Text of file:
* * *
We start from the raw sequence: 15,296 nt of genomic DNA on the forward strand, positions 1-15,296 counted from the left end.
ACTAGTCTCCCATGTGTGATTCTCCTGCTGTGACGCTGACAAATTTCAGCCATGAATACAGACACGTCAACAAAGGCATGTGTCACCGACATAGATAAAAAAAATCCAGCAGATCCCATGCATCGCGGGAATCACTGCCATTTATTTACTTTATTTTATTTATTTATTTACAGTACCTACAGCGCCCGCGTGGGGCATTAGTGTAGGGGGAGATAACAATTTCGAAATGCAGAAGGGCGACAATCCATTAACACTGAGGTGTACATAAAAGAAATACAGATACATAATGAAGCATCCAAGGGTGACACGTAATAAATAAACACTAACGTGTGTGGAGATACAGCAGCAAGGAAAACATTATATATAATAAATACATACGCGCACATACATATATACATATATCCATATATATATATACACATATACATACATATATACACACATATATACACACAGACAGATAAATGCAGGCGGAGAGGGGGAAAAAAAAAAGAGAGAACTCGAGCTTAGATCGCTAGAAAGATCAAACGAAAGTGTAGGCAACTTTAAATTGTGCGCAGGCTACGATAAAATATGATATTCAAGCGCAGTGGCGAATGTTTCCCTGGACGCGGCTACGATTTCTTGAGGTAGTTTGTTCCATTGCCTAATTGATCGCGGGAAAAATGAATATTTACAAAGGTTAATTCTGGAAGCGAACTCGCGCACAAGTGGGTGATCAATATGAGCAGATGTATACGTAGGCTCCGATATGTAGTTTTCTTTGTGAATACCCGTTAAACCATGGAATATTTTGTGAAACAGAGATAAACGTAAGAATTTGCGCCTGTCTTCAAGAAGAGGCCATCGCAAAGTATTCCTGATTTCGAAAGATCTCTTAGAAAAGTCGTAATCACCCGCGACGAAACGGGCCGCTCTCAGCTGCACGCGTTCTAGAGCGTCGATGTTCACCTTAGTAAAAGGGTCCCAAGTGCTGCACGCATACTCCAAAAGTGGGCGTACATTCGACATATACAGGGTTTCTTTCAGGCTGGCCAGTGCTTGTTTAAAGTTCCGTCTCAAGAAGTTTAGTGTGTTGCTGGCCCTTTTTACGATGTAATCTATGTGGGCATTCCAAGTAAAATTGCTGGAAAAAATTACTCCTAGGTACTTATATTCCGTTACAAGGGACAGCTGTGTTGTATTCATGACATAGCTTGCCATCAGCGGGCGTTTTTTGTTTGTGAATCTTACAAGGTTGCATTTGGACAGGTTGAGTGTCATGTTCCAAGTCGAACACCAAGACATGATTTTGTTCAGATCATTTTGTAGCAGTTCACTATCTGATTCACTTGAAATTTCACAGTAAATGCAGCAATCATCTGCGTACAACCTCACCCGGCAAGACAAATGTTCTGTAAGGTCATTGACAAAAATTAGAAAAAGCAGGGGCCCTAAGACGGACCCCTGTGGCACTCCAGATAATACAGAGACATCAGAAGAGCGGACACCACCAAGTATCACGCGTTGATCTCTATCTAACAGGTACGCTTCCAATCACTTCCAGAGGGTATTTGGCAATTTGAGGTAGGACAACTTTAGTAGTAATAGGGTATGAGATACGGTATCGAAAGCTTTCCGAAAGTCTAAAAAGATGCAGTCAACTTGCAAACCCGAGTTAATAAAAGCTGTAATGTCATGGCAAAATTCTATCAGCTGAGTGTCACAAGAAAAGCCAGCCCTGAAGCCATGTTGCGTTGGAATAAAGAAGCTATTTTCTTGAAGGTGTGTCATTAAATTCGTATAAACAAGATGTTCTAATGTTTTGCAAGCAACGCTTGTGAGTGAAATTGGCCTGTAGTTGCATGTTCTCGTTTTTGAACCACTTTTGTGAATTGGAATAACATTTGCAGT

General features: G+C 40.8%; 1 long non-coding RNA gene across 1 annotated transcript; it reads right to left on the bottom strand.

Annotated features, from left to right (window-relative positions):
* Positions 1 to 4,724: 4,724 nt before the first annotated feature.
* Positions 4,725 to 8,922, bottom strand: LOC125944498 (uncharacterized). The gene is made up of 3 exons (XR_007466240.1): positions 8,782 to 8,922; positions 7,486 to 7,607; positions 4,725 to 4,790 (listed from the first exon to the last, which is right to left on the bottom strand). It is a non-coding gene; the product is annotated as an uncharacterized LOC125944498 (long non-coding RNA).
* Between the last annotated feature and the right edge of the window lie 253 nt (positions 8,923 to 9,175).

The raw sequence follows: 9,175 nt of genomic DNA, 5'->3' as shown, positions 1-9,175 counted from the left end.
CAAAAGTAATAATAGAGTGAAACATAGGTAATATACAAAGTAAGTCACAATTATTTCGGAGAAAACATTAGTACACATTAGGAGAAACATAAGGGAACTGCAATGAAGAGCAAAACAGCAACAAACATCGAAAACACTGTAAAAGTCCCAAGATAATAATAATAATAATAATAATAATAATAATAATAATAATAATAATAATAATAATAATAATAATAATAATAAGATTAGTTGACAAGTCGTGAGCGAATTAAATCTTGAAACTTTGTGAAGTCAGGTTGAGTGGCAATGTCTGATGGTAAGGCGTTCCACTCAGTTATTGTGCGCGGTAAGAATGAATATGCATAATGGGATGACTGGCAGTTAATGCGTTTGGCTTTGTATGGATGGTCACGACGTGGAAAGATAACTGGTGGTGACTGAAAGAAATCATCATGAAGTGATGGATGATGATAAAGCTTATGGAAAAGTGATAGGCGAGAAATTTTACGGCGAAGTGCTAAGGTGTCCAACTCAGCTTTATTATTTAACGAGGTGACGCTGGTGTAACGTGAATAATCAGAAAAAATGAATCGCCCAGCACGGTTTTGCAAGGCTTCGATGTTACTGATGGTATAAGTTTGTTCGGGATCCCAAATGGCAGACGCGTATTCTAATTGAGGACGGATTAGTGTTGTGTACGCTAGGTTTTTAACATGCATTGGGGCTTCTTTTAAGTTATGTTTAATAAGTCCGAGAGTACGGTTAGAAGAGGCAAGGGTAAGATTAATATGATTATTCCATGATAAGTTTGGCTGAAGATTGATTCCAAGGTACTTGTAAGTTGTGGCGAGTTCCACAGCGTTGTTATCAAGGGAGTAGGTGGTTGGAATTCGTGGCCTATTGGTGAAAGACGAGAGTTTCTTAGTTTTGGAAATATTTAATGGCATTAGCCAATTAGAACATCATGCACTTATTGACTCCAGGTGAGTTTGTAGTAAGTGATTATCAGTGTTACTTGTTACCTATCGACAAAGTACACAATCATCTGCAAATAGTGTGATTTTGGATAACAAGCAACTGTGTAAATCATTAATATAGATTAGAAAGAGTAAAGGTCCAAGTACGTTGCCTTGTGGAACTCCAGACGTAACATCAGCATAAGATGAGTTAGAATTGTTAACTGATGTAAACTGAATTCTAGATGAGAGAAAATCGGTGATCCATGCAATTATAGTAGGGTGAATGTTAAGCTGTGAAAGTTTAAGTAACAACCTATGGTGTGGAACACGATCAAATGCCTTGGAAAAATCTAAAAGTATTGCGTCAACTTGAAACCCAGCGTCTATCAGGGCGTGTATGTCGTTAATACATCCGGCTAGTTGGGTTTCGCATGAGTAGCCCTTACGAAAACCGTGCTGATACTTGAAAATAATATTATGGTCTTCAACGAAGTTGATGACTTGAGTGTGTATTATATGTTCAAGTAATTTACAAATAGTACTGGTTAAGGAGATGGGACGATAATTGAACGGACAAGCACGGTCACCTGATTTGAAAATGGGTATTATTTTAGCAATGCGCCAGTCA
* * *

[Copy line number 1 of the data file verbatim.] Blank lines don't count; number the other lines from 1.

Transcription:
We start from the raw sequence: 15,296 nt of genomic DNA on the forward strand, positions 1-15,296 counted from the left end.